Ottawa, Ontario’s Own Passive House [video]

View of Ottawa from Point Champlain - Ottawa, Ontario's very own Passive House

The following text has been transcribed from the Creative Commons-licensed YouTube video directly above.

Host (from Exploring Alternatives):

Hey everyone, it’s Danielle from Exploring Alternatives. As you know, we usually share stories about people living in really small spaces, like tiny houses and vans and sailboats.

In this video, though, we’re going to show you this massive house. It’s 4,000 square feet, and you might be wondering, how is this alternative? Well, it was designed and built using sustainable materials and cutting-edge technologies that could be applied to a house of any size, and that’s why we think it’s really cool.

It’s also fossil-fuel free, so there are no fossil fuels being used to power or heat this house, and it’s also a Passive House. And Natasha and Casey who built and live in this home will be explaining more about what “Passive House” means. So let’s go inside and meet them and talk about their house and their conscious living project.


We wanted to build something that we were proud of and that we felt good about, that we felt was doing our part in living the way we like to live, which is a preventative lifestyle. I started doing research on Passive House, and that’s when I decided that was the direction we wanted to go in terms of performance, and then everything else kind of fell into place in terms of materials, and just being in line with what we believe.

The best way to get to Passive House standards is through a super-insulated envelope, an extremely airtight home, and orientation. So then, you orient your house so you can maximize the sun exposure. It’s a building standard that’s focused on energy consumption.

This whole back of the house is facing directly south, so this house is designed for a Passive House standard, and the idea is that we get the solar heat gain from the sun. So we have overhangs outside that block the sun in the summer, when the sun is nice and high, and in the winter, when it starts to drop, then it drops below the overhang and we get all the heat from the south. And this glass, on the south side, has a higher solar heat gain co-efficient than the rest of the glass, and so what it does is allows the heat to come in, lower “R-value” but gives us that heat when the sun is out.

Bioethanol fireplace

So this is our bioethanol fireplace—this is how we fill it (laughs). Basically, we went with bioethanol because it doesn’t need to be vented. Bioethanol, now, actually burns extremely clean and odourless, so it does start off invisible, and it takes about 10 minutes and then the flame will really show up.

The code-built house, which is basically the worst house that you’re allowed to build, by law, is really the most expensive house to own long-run. Because once you factor in all your utility costs and maintenance, and things that you’re going to have to repair down the road, it ends up being the most expensive home, because utility costs are not going down. In 20 years from now, what’s that house going to be costing somebody to… it’s going to be a mortgage payment, to heat and cool that house. So it’s cheaper to do it sooner than it is to do it later.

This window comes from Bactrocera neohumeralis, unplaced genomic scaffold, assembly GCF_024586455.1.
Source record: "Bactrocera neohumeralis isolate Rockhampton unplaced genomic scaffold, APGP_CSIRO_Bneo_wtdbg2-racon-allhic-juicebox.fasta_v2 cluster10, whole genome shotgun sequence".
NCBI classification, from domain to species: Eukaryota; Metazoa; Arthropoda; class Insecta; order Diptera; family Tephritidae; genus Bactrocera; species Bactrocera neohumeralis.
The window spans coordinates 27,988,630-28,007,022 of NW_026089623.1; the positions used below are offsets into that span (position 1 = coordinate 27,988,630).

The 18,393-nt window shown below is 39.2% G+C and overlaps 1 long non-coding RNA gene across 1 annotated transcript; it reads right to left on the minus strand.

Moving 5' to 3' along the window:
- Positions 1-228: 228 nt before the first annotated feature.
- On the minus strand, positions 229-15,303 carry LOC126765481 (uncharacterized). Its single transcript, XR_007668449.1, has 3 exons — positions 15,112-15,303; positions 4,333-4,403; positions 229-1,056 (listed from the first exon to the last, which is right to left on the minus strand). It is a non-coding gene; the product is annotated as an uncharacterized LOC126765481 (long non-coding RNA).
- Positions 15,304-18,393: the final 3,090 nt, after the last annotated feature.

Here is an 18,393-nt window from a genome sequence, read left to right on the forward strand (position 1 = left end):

This is a model of our whole wall assembly, and we chose to go with Roxul insulation, so this is about 20 inches, whereas typical walls nowadays would be about six to eight inches, depending on what you’re putting on it. And we chose to go with Roxul also instead of fiberglass; Roxul’s more expensive but it’s also, it’s better for the environment, it was actually manufactured close to where we are, and it also has less pollutants in it.

Drain water heat recovery

So this here is called a drain water heat recovery, and what this does is that it takes the water from your shower—in this case, we have it installed below our ensuite shower—and as the hot water goes down the drain, which is just lost energy, basically… the water goes down the drain, and then you have a cold water line that runs through this pipe (you can see, top and bottom, there’s an inlet and an outlet), and the cold water goes around the pipe as the hot water’s going down, so the cold water gets preheated.

And you can set it up one of two ways: You can either set it up so that you preheat the cold water going to your showers, so you use less hot water, or you preheat the cold water going to your hot water tank, so you don’t have to heat up as much hot water after. Either way, it does the same thing, and it’s a way to just not lose all hot water going down your drain. If you have about four or five kids, this is probably going to save you a lot of money! (laughs)

Conscious group of companies

Well, The Conscious Builder only recently came in, so it’s part of this whole conscious group of companies that we’re building. So, The Conscious Builder; we have the podcast that Natasha and I do, The Conscious Living Podcast; we’re starting an online store called The Conscious Store, which is gonna sell environmentally friendly and health-conscious products.

People understand what “conscious” means, it means awake, you know, being aware, so being aware of the decision. So when you decide to build a certain way or use a certain product, you’re aware of all the implications that that product has. So it can be anything from where the product comes from, to how the product’s manufactured, to how the workers are treated…